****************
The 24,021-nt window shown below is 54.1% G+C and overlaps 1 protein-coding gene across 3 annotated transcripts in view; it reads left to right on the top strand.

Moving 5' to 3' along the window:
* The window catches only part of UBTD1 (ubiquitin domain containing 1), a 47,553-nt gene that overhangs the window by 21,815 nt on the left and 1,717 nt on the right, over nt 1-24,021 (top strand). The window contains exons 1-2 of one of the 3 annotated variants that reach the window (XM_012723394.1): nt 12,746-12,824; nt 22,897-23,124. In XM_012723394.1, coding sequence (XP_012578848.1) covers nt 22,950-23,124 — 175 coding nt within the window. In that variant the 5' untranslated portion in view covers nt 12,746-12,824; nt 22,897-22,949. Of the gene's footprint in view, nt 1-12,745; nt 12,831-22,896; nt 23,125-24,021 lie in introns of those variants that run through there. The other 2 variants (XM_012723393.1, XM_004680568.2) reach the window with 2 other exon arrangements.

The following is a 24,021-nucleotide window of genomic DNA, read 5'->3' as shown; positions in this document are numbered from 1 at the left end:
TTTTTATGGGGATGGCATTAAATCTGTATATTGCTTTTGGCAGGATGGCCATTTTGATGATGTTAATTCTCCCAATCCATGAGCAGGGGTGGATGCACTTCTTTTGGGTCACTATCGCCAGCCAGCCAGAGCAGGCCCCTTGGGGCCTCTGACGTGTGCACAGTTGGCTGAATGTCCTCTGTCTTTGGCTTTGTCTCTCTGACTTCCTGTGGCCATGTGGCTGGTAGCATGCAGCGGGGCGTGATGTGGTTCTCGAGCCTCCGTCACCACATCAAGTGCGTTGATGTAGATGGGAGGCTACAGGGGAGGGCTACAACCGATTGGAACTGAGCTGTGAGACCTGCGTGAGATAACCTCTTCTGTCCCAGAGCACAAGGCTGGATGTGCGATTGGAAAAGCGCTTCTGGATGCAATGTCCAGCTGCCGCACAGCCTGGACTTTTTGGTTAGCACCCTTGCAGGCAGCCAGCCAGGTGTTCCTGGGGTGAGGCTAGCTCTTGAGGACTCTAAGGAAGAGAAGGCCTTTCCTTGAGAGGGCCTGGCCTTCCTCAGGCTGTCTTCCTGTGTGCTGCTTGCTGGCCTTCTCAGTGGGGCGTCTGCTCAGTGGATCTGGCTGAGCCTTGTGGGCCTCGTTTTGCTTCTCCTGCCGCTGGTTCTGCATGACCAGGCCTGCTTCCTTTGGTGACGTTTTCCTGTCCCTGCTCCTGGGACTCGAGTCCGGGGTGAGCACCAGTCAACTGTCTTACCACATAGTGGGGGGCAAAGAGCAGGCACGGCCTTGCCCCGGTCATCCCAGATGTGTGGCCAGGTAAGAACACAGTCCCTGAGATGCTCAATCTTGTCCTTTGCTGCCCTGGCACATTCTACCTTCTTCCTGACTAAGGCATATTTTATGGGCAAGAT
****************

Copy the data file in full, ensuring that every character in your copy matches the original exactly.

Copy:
The 24,021-nt window shown below is 54.1% G+C and overlaps 1 protein-coding gene across 3 annotated transcripts in view; it reads left to right on the top strand.

Moving 5' to 3' along the window:
* The window catches only part of UBTD1 (ubiquitin domain containing 1), a 47,553-nt gene that overhangs the window by 21,815 nt on the left and 1,717 nt on the right, over nt 1-24,021 (top strand). The window contains exons 1-2 of one of the 3 annotated variants that reach the window (XM_012723394.1): nt 12,746-12,824; nt 22,897-23,124. In XM_012723394.1, coding sequence (XP_012578848.1) covers nt 22,950-23,124 — 175 coding nt within the window. In that variant the 5' untranslated portion in view covers nt 12,746-12,824; nt 22,897-22,949. Of the gene's footprint in view, nt 1-12,745; nt 12,831-22,896; nt 23,125-24,021 lie in introns of those variants that run through there. The other 2 variants (XM_012723393.1, XM_004680568.2) reach the window with 2 other exon arrangements.

The following is a 24,021-nucleotide window of genomic DNA, read 5'->3' as shown; positions in this document are numbered from 1 at the left end:
TTTTTATGGGGATGGCATTAAATCTGTATATTGCTTTTGGCAGGATGGCCATTTTGATGATGTTAATTCTCCCAATCCATGAGCAGGGGTGGATGCACTTCTTTTGGGTCACTATCGCCAGCCAGCCAGAGCAGGCCCCTTGGGGCCTCTGACGTGTGCACAGTTGGCTGAATGTCCTCTGTCTTTGGCTTTGTCTCTCTGACTTCCTGTGGCCATGTGGCTGGTAGCATGCAGCGGGGCGTGATGTGGTTCTCGAGCCTCCGTCACCACATCAAGTGCGTTGATGTAGATGGGAGGCTACAGGGGAGGGCTACAACCGATTGGAACTGAGCTGTGAGACCTGCGTGAGATAACCTCTTCTGTCCCAGAGCACAAGGCTGGATGTGCGATTGGAAAAGCGCTTCTGGATGCAATGTCCAGCTGCCGCACAGCCTGGACTTTTTGGTTAGCACCCTTGCAGGCAGCCAGCCAGGTGTTCCTGGGGTGAGGCTAGCTCTTGAGGACTCTAAGGAAGAGAAGGCCTTTCCTTGAGAGGGCCTGGCCTTCCTCAGGCTGTCTTCCTGTGTGCTGCTTGCTGGCCTTCTCAGTGGGGCGTCTGCTCAGTGGATCTGGCTGAGCCTTGTGGGCCTCGTTTTGCTTCTCCTGCCGCTGGTTCTGCATGACCAGGCCTGCTTCCTTTGGTGACGTTTTCCTGTCCCTGCTCCTGGGACTCGAGTCCGGGGTGAGCACCAGTCAACTGTCTTACCACATAGTGGGGGGCAAAGAGCAGGCACGGCCTTGCCCCGGTCATCCCAGATGTGTGGCCAGGTAAGAACACAGTCCCTGAGATGCTCAATCTTGTCCTTTGCTGCCCTGGCACATTCTACCTTCTTCCTGACTAAGGCATATTTTATGGGCAAGAT